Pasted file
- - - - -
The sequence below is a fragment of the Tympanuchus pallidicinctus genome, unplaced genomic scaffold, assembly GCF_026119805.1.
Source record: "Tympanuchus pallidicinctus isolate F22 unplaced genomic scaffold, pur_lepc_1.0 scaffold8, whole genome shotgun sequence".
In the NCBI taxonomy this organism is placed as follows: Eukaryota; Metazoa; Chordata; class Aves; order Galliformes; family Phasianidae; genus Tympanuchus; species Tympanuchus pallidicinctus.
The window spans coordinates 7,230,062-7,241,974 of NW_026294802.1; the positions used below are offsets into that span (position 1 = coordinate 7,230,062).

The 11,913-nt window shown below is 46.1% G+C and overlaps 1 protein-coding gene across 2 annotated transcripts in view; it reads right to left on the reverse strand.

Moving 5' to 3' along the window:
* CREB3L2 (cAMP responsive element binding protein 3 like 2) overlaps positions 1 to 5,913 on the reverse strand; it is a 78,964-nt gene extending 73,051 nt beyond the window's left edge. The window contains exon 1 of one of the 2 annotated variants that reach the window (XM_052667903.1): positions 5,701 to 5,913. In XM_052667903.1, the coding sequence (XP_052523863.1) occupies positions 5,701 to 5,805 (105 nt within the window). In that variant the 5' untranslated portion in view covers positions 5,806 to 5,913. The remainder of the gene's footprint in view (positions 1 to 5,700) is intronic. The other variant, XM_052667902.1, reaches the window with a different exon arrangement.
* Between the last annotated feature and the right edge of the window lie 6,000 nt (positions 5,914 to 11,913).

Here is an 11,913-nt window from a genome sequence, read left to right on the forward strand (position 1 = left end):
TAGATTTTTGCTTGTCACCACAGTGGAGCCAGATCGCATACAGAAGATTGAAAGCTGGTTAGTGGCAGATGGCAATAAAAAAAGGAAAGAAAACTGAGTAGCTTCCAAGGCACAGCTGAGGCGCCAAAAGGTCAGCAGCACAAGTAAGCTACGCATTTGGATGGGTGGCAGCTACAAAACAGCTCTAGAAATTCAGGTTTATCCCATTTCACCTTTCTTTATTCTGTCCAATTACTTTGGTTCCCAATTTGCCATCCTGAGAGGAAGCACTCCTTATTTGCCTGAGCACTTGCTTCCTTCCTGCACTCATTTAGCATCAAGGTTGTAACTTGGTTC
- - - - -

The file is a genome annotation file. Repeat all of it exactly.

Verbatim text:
The sequence below is a fragment of the Tympanuchus pallidicinctus genome, unplaced genomic scaffold, assembly GCF_026119805.1.
Source record: "Tympanuchus pallidicinctus isolate F22 unplaced genomic scaffold, pur_lepc_1.0 scaffold8, whole genome shotgun sequence".
In the NCBI taxonomy this organism is placed as follows: Eukaryota; Metazoa; Chordata; class Aves; order Galliformes; family Phasianidae; genus Tympanuchus; species Tympanuchus pallidicinctus.
The window spans coordinates 7,230,062-7,241,974 of NW_026294802.1; the positions used below are offsets into that span (position 1 = coordinate 7,230,062).

The 11,913-nt window shown below is 46.1% G+C and overlaps 1 protein-coding gene across 2 annotated transcripts in view; it reads right to left on the reverse strand.

Moving 5' to 3' along the window:
* CREB3L2 (cAMP responsive element binding protein 3 like 2) overlaps positions 1 to 5,913 on the reverse strand; it is a 78,964-nt gene extending 73,051 nt beyond the window's left edge. The window contains exon 1 of one of the 2 annotated variants that reach the window (XM_052667903.1): positions 5,701 to 5,913. In XM_052667903.1, the coding sequence (XP_052523863.1) occupies positions 5,701 to 5,805 (105 nt within the window). In that variant the 5' untranslated portion in view covers positions 5,806 to 5,913. The remainder of the gene's footprint in view (positions 1 to 5,700) is intronic. The other variant, XM_052667902.1, reaches the window with a different exon arrangement.
* Between the last annotated feature and the right edge of the window lie 6,000 nt (positions 5,914 to 11,913).

Here is an 11,913-nt window from a genome sequence, read left to right on the forward strand (position 1 = left end):
TAGATTTTTGCTTGTCACCACAGTGGAGCCAGATCGCATACAGAAGATTGAAAGCTGGTTAGTGGCAGATGGCAATAAAAAAAGGAAAGAAAACTGAGTAGCTTCCAAGGCACAGCTGAGGCGCCAAAAGGTCAGCAGCACAAGTAAGCTACGCATTTGGATGGGTGGCAGCTACAAAACAGCTCTAGAAATTCAGGTTTATCCCATTTCACCTTTCTTTATTCTGTCCAATTACTTTGGTTCCCAATTTGCCATCCTGAGAGGAAGCACTCCTTATTTGCCTGAGCACTTGCTTCCTTCCTGCACTCATTTAGCATCAAGGTTGTAACTTGGTTC